RN17_01a: European Social Dialogue
Multi-National Enterprises and European Social Dialogue After Enlargement – Opportunism In Asymmetric Relationships
1Durham University, United Kingdom; 2Cardiff University, united Kingdom; 3Pforzheim University, Germany; 4Gothenburg University, Sweden; 5Warwick University, United Kingdom
The integration of Central and Eastern European (CEE) countries into the European Union (EU) in 2004 has increased the level of heterogeneity and competition within it. Greater competition arises from the imbalance between economic and social standards in established Western European member states compared to CEE countries. In the absence of sectoral structures for social dialogue in many CEE countries, the capacity to fight regime competition and to mitigate downward pressures on social standards at the national level is limited. This study examines the role of multi-national companies in transnational social dialogue aimed at establishing social standards and counteracting downward pressures on wages and working conditions in the EU. In the past, where cooperation occurred between social actors, it was strongly motivated by economic self-interest. This paper examines the role played by heterogeneous actors in the old and new member states since 2004 and their motivation to cooperate or compete with each other over the potential “losses” and “gains” of European social dialogue outcomes. Acknowledgement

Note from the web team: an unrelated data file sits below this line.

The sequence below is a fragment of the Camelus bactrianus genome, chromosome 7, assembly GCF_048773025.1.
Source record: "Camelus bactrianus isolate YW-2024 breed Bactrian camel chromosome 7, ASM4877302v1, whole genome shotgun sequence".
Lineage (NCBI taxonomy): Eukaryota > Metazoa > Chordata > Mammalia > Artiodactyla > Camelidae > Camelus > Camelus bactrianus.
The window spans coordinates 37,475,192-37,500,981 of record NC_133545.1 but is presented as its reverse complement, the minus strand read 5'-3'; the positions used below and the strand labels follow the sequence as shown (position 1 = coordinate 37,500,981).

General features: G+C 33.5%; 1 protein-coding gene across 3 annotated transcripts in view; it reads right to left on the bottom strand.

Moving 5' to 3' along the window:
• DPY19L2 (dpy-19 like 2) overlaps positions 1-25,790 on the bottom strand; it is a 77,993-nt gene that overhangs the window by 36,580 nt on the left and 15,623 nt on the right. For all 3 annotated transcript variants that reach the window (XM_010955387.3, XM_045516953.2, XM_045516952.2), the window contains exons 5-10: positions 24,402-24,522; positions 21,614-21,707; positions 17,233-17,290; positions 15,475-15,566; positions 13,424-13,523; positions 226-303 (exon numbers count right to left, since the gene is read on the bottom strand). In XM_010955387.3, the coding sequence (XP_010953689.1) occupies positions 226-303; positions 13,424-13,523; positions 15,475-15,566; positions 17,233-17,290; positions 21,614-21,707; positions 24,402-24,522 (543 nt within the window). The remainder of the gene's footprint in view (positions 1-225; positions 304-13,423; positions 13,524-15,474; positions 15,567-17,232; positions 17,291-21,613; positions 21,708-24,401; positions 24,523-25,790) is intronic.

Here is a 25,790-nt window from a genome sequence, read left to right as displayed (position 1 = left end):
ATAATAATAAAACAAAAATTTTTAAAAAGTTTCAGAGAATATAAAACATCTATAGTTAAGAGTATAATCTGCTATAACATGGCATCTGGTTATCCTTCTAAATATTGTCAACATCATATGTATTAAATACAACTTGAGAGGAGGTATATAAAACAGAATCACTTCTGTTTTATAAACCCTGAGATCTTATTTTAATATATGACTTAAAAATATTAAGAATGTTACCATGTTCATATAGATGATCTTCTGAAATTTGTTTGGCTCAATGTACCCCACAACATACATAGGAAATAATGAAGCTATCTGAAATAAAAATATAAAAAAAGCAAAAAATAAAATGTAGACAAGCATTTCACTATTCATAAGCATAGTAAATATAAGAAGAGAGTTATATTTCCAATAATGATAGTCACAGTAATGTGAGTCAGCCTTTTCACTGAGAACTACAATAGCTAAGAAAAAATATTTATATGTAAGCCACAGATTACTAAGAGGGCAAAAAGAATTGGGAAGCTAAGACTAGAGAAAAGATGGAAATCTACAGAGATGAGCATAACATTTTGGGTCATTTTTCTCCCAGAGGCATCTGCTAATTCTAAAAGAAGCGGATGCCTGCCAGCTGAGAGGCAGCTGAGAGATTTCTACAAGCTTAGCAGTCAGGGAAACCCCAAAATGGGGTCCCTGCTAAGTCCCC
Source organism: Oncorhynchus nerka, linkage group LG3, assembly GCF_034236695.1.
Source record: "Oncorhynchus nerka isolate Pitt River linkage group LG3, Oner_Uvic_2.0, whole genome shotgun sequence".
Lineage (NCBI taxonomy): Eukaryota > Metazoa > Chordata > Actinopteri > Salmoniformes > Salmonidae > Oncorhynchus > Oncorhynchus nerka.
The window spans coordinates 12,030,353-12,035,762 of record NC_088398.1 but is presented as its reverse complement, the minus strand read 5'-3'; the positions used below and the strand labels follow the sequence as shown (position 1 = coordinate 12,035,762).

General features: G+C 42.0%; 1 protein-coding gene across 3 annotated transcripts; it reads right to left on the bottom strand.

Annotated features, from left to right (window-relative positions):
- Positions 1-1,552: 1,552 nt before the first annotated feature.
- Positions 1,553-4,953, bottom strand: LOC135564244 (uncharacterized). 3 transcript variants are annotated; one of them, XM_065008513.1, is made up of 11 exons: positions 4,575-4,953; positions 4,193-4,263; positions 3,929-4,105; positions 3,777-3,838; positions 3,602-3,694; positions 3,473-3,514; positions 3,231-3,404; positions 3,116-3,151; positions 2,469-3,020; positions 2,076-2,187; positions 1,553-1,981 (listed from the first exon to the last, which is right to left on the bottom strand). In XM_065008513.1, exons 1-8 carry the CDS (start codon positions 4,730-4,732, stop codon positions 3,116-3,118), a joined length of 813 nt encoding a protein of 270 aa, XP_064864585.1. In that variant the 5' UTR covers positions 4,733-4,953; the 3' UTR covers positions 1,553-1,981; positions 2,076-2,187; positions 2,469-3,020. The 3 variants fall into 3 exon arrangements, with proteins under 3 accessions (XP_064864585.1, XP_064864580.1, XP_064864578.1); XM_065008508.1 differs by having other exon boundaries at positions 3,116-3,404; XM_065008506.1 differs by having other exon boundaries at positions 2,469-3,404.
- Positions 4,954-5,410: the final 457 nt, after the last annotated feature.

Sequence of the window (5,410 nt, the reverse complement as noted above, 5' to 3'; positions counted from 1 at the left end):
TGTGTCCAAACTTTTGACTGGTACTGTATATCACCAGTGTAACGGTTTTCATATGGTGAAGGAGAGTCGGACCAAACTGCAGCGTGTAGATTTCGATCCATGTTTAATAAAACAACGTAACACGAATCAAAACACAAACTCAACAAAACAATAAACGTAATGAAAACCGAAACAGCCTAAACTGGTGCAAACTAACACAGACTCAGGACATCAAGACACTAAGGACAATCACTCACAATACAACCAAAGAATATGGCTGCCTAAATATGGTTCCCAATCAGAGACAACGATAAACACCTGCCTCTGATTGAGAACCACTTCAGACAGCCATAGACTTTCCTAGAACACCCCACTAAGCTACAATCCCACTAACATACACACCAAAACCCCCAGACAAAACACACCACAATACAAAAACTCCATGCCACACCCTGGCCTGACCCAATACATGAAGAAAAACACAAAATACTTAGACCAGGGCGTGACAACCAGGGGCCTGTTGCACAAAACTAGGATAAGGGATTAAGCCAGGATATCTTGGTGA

The research for this paper was financially supported by the European Commission, DG Employment, Social Affairs and Inclusion. Call for proposals: Improving expertise in the field of industrial relations. Project VP/2016/0092 (2016-2018).
Visible and Invisible Hands in the Transnational Wage Setting in Europe
Durham University, United Kingdom